Private Equity Investing in New York City

Les Affiches de mai 68 ou l'Imagination graphique : [exposition,

A review of Songs of Profit, Song of Loss: Private Equity Investing in New York City, by Daniel Souleles

Daniel Souleles’ ethnographic study of American private equity offers critical insight into this rarefied world. Faced with the methodological challenge of studying those who do not want to be studied, Souleles presses on in this engagingly written dissertation to show both how private equity works and the people who make these deals. The dissertation challenges reductionism in the analysis of finance and financial actors. Through interviews with investors, attendance at industry conferences, and analysis of financial reports and documents, it unveils the way that individuals in the world of private equity understand and legitimate their own social worlds, and in so doing, shape an emergent form of capitalist accumulation. Weaving together the technical workings of a complex financial world with theoretical insights of anthropology, this project contributes not only to the emergent scholarship on the anthropology of finance, but also longstanding anthropological questions about value, time, and social organization.

In the “Preface,” Souleles draws both inspiration from and flags concerns about Karen Ho’s influential work in the anthropology of finance. Critiquing generalizations of the varied practices of finance being lumped into the singular category of “Wall Street,” Souleles argues that private equity practices challenge some of the accepted norms of finance. Moreover, challenging the habitus framework of analysing those who work in finance, following Maurice Bloch, he offers a “long conversation” (p. xiv) with private equity investors to understand their social world.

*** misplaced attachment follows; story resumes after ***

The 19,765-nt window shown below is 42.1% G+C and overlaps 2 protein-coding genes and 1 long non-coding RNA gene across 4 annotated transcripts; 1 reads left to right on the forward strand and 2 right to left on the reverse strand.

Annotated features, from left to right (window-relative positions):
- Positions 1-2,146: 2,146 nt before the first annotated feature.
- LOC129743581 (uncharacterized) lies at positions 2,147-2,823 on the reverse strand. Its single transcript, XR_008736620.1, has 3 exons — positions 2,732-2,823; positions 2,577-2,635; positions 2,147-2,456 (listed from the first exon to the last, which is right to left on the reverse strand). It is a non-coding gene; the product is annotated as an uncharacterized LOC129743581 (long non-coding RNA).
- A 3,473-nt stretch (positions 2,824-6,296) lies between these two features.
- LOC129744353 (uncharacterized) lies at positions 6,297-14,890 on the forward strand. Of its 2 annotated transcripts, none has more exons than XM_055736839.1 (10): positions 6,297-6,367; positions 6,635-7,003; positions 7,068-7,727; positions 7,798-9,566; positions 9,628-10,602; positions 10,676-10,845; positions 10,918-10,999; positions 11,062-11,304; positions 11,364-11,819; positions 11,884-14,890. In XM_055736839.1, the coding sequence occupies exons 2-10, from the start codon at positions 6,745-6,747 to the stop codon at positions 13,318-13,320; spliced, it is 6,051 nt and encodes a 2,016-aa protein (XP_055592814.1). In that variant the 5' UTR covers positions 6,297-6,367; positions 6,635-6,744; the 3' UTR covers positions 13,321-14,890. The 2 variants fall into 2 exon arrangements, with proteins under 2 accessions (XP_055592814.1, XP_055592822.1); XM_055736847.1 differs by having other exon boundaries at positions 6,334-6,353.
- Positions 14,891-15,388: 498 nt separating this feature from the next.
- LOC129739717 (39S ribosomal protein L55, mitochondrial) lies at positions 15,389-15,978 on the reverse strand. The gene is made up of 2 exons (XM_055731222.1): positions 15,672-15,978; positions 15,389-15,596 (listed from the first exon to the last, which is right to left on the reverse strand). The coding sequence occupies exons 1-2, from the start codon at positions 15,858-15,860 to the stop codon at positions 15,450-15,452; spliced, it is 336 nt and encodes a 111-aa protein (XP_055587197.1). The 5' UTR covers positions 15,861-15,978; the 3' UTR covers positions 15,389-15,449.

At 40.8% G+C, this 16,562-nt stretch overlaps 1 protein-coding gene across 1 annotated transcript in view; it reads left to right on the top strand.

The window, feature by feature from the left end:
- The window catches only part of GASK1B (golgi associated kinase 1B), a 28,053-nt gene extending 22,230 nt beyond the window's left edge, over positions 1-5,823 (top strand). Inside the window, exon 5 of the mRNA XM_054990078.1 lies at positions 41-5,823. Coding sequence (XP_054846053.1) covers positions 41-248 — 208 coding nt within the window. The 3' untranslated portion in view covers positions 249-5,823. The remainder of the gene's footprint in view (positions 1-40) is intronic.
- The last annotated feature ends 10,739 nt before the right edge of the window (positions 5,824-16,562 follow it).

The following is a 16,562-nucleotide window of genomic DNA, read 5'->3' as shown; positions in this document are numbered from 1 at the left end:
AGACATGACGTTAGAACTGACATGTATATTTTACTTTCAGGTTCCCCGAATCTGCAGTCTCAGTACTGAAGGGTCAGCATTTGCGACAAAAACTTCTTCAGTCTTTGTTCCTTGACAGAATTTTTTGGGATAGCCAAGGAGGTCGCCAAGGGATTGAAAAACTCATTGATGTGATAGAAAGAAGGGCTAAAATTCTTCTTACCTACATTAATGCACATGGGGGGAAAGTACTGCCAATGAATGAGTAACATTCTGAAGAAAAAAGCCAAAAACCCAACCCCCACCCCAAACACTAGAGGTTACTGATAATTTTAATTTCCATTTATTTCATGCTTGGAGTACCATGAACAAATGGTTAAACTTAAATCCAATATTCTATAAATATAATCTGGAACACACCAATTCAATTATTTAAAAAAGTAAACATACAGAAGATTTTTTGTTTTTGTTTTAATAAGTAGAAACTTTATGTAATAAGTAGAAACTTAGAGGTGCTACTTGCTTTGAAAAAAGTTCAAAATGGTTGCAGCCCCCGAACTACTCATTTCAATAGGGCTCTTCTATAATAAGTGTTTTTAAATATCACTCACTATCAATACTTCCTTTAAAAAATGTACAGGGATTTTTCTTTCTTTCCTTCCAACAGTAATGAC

In the introductory chapter “Something New,” Souleles traces the history of private equity as an novel way of getting rich. Analyzing the case of Kohlberg, Kravis and Roberts (KKR)’s purchase of a manufacturing conglomerate, Houdaille—the original private equity deal—Souleles walks the reader through the basics and innovations of private equity. As a paradigm shift, private equity opens up a new form of investing; namely, of buying with other people’s money (i.e., through debt). Being and becoming investors in this emergent world of private equity are tied up with notions of value that the rest of the dissertation unpacks.

In the second chapter, “Methods, or How to Study People Who Do Not Want to Be Studied,” Souleles raises fundamental questions about ethnographic theory and methods. Faced with the challenge of trying to study those who do not want to be studied, Souleles lays out his various innovative strategies to finding informants. The in depth discussion of methodology not only offers strategies to conduct research, but also offers a meditation on practices of studying up. In particular, where secrecy is at the heart of private equity, theory and methodology are wrapped into each other.